Tonight, after dinner, we somehow found ourselves at a small local bar in Dili. We were the only women. And the only malae (foreigners).
The bar was playing loud Latin American music. An incredibly drunk old man was dancing alone on the footpath. Around a dozen other men sat on plastic chairs outside the bar, drinking, laughing and talking.
It was the music that stopped us; made us stare.
It was the men who welcomed us, gave us seats, beers and asked us where we were from. They wanted to know why we were in Timor, welcomed us to their country, and asked us to dance.
I spoke with the owner, who thankfully could speak English. My Tetun is so incredibly basic.
He said we should stay for a drink and come back anytime. At this bar, he told me, everyone is happy. Always happy, always laughing, always dancing. Happy 24/7.
He told me that they don’t get very many malae at the bar. I asked him why, since it seemed like such a fun, happy place.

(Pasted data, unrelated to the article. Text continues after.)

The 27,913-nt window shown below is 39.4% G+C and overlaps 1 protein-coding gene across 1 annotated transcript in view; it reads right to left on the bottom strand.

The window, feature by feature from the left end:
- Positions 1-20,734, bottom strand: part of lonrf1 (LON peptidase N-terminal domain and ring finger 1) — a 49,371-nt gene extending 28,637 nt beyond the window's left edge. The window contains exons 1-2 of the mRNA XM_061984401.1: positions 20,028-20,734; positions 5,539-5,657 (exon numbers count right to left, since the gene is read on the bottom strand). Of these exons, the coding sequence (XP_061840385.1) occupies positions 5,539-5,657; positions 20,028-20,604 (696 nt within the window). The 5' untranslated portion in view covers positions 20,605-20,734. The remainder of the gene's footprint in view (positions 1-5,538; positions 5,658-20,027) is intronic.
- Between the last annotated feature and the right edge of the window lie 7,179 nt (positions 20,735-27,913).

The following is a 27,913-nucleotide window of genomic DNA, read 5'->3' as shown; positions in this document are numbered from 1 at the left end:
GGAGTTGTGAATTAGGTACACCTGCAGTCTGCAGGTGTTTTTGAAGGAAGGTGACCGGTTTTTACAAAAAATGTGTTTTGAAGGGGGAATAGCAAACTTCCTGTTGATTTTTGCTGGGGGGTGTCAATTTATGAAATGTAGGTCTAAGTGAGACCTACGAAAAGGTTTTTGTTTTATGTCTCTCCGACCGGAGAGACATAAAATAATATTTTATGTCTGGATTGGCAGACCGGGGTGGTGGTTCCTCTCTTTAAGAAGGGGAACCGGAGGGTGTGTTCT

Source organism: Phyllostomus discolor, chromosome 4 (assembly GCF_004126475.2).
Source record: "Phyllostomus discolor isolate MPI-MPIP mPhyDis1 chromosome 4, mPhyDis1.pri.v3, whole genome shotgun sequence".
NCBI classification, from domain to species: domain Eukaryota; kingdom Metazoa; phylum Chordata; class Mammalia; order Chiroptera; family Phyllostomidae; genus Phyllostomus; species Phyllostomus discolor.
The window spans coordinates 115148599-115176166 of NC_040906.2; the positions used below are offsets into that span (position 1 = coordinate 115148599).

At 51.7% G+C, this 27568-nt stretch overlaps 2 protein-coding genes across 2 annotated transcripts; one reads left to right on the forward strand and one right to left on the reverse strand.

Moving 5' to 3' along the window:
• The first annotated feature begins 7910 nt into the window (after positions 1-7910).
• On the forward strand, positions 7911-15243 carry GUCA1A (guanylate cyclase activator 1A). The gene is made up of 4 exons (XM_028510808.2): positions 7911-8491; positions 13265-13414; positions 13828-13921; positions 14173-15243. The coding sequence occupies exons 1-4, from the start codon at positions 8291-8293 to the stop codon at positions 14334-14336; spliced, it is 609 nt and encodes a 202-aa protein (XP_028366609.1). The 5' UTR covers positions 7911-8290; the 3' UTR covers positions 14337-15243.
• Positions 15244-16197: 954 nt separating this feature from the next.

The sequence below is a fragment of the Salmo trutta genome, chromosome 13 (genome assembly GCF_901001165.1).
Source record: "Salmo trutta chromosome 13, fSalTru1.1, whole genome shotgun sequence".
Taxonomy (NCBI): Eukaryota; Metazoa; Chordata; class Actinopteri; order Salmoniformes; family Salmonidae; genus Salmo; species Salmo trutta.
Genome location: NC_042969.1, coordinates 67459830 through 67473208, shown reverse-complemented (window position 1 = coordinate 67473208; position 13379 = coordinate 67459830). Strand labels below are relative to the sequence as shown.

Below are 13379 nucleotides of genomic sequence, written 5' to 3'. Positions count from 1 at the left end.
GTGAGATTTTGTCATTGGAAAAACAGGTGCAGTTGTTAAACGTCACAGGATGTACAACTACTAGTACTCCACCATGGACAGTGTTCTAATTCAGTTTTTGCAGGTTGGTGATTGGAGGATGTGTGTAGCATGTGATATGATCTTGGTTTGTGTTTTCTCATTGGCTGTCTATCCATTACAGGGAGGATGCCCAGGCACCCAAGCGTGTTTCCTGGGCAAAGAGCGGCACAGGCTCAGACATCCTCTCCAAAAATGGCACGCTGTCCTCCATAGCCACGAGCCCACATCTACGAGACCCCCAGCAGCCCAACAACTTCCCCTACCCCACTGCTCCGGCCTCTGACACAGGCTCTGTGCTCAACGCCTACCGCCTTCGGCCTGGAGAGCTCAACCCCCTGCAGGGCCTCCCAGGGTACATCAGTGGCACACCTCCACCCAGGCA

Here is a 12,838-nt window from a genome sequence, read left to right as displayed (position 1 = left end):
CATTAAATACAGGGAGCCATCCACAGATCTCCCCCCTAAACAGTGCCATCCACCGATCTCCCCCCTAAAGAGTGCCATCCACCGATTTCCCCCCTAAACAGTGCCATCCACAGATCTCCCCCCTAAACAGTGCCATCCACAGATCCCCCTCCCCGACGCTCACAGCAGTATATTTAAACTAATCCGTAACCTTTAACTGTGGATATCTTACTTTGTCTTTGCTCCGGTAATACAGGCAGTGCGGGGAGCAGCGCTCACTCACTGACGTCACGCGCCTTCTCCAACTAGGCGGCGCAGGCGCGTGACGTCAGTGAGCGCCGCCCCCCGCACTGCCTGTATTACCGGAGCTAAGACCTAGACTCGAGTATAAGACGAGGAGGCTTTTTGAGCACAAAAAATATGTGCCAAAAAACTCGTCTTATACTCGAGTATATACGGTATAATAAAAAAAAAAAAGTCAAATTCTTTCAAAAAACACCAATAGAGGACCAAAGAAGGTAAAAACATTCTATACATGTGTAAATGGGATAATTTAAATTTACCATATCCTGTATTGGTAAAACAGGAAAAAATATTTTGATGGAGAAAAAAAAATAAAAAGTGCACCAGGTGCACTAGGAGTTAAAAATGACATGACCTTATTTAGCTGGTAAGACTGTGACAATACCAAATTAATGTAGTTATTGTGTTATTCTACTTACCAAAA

Malae, he told me, don’t seem to want to be happy. They work too hard, and don’t dance, laugh or relax enough.
I’ve had these moments in so-called “developing” countries before. The moments that make me question what I’m doing. The moments that make me wonder if development, my chosen field, leads people to life that is less simple, less happy. The moments that make me wonder if “they” have it right, and “we” have it wrong.
There is, what I think to be, a misconception about people in developing countries – a belief that misery abounds because they don’t have dual flush toilets, flat screen TV’s and iPhones.
I often find the opposite.
I don’t have the answers and I’m not sure if there are any. Maybe “we” have it right, maybe “they” do.
But, for tonight, I didn’t need answers.
I had happiness.
And about a dozen new Timorese friends.